It’s an image that has been reprinted countless times in Americana literature. The bountiful table with a giant turkey bursting with stuffing. It looks wonderful and seems like “the right thing” to do. After all the motion of bread crumbs and meet is called “stuffing” after all. But is it safe to put stuffing in a turkey? Thanks to modern medical science the answer this question is a giant NO!
“But Tony, it won’t be Thanksgiving without stuffing in the Turkey!”
That may be true to a certain extent. But just think how happy your family will be when they’re not dead at Christmas. They will actually be able to enjoy unwrapping presents and holiday cheer together, not 6 feet underground and communicating with the living through a Ouija board.
One of the most common ingredients in stuffing is pork, not to mention eggs. If either of these ingredients is not cooked to their proper temperatures your risk of salmonella, worms or other countless debilitating or deadly diseases dramatically rises. Yet another reason why the answer is no to: Is it safe to put stuffing in a turkey.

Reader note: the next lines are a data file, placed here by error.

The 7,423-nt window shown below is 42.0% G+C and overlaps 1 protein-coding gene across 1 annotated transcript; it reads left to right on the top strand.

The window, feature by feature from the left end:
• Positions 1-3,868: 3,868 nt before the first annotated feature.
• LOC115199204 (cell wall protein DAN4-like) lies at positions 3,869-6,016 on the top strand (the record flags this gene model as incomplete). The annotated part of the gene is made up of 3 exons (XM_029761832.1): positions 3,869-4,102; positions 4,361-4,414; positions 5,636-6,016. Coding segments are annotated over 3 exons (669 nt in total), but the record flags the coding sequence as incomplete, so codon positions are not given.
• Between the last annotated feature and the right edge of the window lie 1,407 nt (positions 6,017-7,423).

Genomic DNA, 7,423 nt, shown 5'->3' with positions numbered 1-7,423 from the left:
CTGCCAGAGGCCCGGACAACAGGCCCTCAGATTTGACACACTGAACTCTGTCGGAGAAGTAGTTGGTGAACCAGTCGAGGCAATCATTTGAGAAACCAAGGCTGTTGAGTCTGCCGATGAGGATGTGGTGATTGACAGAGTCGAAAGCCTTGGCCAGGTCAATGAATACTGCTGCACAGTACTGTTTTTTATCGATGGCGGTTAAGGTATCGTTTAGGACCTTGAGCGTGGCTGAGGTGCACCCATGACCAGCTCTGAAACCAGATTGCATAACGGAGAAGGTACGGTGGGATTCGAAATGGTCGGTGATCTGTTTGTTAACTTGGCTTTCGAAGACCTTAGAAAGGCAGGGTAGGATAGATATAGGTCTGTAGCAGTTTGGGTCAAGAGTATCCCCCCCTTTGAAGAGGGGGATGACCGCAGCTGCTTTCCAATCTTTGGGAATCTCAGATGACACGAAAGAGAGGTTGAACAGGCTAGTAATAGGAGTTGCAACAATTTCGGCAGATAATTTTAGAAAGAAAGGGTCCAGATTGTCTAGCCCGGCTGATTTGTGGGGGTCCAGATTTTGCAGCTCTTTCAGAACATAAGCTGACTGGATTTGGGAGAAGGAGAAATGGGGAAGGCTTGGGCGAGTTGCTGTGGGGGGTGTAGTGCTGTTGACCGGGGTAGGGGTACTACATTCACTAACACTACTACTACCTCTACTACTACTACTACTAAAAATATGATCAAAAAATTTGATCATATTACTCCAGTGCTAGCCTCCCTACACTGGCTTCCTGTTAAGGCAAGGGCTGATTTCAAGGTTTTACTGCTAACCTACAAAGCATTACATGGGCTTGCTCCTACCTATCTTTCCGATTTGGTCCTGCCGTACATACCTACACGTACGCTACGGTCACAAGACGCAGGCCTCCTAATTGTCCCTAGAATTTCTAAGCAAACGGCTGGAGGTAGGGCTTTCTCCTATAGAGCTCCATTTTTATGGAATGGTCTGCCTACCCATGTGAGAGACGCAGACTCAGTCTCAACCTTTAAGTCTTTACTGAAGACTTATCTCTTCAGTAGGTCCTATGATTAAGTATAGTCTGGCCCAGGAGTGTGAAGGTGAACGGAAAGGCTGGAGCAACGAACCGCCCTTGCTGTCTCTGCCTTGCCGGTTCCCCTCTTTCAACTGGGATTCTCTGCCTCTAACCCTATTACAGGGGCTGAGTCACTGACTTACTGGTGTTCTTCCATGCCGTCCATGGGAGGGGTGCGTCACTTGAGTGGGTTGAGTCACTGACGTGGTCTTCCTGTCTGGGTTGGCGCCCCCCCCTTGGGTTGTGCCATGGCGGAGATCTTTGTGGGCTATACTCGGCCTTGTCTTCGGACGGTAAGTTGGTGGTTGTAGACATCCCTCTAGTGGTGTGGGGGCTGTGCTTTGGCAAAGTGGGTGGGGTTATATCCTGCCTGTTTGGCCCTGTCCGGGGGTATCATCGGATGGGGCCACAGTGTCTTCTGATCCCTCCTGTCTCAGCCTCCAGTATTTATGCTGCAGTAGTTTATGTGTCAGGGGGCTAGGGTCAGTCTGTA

Why can’t you stuff the bird with the “stuffing” or “dressing”. The simple reality is the inside of the bird just doesn’t get that hot (above 145 F) . If it did get that hot all of the meat would be thoroughly overcooked. so you have to ask yourself, what’s more important in edible turkey or stuffing that’s cooked safely inside the bird.
Let’s find a happy medium to the stuffing conundrum.
If you don’t put the stuffing in the bird, what you do? Break out your casserole dishes kids. These will be your best friends this holiday season.
Simply make your stuffing recipe (here is my favorite recipe for stuffing), line the casserole dish with it, cover with foil and bake at about 425 F for 15 min. If you want to be extra safe, use a meat thermometer and make sure that the stuffing mixture is above 145° before serving. Now you know the answer and reason behind the question of: Is it safe to put stuffing in a turkey!